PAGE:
"It looks so easy in the U.S., but we have independents," he added, referring to the band of small and mid-sized U.S. producers that were nimble enough to spend a decade developing the shale fields through trial and error.
"We also have private mineral rights. You've got thousands of farmers in Pennsylvania who are getting royalties," Stevens noted. "Overseas, including in China, the government owns the mineral rights. It takes years to get contracts; they're not giving contracts to foreigners."
During the 1990s, Exxon, Chevron, Texaco and Phillips all but abandoned exploration projects in the oil and gas-rich Tarim Basin after China steered the best opportunities to its state-owned companies.
Haibing Ma, a China energy expert at Worldwatch Institute, said China is cracking open the door to more collaboration, however slowly.
In Chengdu last month, officials from China's Ministry of Land and Resources and National Energy Administration said the government might set up a regulatory system that treats shale gas differently from conventional oil and gas.
Legal access for outsiders remains unclear
For now, licenses to explore shale gas blocks are for domestic companies only. Last week, the government said a second auction will be held before the end of the year. The ease with which PetroChina, Sinopec or smaller explorers can bring on a foreign partner is still unclear.
"This is something we need to sort out," said Che Changbo, deputy director of oil and gas strategy at the Ministry of Land and Resources.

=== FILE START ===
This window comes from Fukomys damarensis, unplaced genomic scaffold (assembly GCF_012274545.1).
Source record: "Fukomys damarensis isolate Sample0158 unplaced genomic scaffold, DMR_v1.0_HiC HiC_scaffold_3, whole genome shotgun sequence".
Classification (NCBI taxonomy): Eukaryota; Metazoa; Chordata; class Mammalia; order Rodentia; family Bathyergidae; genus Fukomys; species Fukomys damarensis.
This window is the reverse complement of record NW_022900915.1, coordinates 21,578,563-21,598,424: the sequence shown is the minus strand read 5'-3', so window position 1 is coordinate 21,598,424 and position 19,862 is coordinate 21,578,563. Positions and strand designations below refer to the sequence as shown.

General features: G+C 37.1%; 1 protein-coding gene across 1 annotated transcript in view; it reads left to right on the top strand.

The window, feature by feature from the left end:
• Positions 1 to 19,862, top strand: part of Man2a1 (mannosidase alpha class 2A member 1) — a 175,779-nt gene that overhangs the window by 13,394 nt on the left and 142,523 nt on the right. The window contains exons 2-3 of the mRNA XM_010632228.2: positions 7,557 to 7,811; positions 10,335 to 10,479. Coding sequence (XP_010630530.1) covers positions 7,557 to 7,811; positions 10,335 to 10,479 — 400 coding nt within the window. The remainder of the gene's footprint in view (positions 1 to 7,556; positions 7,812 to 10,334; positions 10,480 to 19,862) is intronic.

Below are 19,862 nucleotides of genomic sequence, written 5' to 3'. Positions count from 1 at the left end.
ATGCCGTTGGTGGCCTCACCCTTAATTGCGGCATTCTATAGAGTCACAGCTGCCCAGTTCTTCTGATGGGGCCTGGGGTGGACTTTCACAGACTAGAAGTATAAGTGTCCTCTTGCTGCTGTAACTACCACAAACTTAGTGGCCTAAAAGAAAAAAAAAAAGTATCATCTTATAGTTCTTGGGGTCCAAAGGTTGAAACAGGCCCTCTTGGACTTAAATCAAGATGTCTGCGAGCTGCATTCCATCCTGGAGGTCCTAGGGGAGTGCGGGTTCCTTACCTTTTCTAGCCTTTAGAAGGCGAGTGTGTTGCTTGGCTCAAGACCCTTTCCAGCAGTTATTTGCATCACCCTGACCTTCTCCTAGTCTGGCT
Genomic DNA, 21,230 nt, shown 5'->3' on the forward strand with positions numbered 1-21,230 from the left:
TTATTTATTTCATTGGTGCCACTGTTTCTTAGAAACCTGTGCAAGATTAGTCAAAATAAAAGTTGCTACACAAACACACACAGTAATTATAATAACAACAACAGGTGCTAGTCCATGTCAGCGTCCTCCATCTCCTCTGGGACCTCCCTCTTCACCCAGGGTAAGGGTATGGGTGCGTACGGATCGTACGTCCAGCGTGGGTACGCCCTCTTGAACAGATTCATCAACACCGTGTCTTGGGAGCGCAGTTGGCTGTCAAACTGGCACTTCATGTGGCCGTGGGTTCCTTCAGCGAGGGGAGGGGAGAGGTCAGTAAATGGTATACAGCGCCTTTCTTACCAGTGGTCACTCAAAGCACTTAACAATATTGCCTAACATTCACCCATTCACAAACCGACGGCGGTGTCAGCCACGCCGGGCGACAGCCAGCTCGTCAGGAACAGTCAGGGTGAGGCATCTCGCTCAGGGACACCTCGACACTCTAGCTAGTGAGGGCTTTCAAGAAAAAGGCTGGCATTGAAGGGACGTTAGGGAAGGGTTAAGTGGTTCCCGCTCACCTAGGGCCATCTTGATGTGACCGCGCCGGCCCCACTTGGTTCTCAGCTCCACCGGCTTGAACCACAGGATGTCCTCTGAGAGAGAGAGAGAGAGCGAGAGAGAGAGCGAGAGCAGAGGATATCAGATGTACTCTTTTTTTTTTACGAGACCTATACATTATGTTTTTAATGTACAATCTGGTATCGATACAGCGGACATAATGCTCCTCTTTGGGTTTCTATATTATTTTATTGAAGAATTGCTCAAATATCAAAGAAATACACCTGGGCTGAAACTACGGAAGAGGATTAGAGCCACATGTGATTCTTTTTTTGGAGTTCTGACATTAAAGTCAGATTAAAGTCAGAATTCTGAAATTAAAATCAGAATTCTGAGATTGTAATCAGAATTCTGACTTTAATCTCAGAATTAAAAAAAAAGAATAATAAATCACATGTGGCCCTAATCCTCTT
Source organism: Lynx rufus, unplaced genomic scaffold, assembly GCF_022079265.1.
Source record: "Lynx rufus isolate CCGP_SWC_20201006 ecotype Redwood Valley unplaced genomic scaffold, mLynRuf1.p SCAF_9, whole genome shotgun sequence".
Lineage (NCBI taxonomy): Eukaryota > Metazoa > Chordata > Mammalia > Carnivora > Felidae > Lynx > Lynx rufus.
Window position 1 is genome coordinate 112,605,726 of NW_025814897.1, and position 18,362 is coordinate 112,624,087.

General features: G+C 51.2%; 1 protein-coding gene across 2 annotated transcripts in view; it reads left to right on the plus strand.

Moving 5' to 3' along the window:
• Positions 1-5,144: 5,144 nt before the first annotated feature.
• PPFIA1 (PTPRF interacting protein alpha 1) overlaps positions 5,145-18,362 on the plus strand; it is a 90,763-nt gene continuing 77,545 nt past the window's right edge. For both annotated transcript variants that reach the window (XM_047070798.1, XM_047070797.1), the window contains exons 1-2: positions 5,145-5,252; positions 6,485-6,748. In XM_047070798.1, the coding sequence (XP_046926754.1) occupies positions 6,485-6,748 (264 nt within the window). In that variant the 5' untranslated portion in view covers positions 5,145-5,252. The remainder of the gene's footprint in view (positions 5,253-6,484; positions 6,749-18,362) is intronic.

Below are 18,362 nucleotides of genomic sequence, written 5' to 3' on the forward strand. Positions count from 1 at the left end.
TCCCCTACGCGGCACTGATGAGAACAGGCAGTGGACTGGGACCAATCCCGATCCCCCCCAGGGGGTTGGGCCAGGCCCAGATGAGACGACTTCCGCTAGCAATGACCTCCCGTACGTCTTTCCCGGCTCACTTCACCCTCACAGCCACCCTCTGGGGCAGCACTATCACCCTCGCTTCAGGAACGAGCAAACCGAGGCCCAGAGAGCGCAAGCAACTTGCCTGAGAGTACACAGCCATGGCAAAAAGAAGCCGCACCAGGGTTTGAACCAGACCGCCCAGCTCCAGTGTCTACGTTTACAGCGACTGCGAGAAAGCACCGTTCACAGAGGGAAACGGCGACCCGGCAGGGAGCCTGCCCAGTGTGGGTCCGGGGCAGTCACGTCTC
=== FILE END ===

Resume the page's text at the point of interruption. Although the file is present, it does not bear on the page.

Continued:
China demands more energy and produces more greenhouse gas emissions than any other nation. It remains tethered to coal for 70 percent of its electricity and imports oil to fuel its growing car fleet. Natural gas accounts for about 4 percent of China's energy use today, but, as it stands now, China plans to boost that to 10 percent by the end of the decade.
In the United States, the expansion of the onshore gas resource by advancing drilling technology and bringing to bear huge capital injections into the shale basins has helped accelerate the closure of coal-fired power plants.
While burning gas for power slashes smog-forming and cancer-causing pollutants and cuts carbon emissions in half, observers say China is not about to sideline its existing fleet of coal plants. China has built much of its fleet of modern coal-burning plants in the past five years.
Asia's powerhouse is slowing, as inflation, signs of trouble in China's massive housing stock, and the sustained economic downturn in the United States and Europe pinch. But its economy still expanded at a rate of 9.5 percent in the second quarter.
China is pursuing every resource it can to keep the economy humming. In the case of shale gas, it's about where the United States was in 2001: LNG terminals and international pipelines are being built, until there's greater certainty about shale gas.
"To meet the demand growth, China has a fairly limited number of options," said Thompson of Wood Mackenzie. "Either it continues to attract imported gas, alongside the development of domestic resources, or it sees demand growth flatten by the end of the decade."
Despite half a decade of negotiating and political tension, some analysts say China and Russia's Gazprom will eventually cut a long-term supply deal. But until then, and until shale gas becomes a reality, analysts expect China's national oil companies will import more LNG and negotiate contracts with gas suppliers in Qatar, Australia and Papua New Guinea.
The government has put off gas price reform as it tries to curb inflation. So in August, China offered its gas importers a rebate to narrow the gap between what they spend to buy LNG and what they sell gas for in the domestic market.
The rebate is meant to prod Sinopec, China National Petroleum Corp., which operates PetroChina, and China National Offshore Oil Corp. (CNOOC) to compete for LNG tankers during energy shortages and gain better access to an Asia-Pacific gas market dominated by demand in Japan and South Korea.